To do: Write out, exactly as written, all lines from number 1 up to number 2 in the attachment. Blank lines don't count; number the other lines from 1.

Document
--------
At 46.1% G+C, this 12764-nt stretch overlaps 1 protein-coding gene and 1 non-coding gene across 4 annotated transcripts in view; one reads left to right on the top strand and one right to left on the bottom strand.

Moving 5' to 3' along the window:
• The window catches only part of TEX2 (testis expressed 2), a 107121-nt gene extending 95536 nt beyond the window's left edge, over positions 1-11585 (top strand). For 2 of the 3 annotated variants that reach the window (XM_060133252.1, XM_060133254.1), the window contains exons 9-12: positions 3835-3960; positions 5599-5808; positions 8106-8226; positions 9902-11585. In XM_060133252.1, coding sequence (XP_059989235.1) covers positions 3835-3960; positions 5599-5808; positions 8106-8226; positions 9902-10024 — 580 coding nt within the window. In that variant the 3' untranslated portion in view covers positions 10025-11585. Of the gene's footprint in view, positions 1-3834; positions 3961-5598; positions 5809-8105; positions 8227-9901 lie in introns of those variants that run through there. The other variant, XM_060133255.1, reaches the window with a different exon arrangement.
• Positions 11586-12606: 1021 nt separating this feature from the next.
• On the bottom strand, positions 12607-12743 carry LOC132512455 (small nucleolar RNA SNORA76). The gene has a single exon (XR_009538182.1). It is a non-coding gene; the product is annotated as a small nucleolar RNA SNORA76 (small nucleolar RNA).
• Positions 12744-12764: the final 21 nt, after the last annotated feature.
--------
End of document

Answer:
At 46.1% G+C, this 12764-nt stretch overlaps 1 protein-coding gene and 1 non-coding gene across 4 annotated transcripts in view; one reads left to right on the top strand and one right to left on the bottom strand.

Moving 5' to 3' along the window: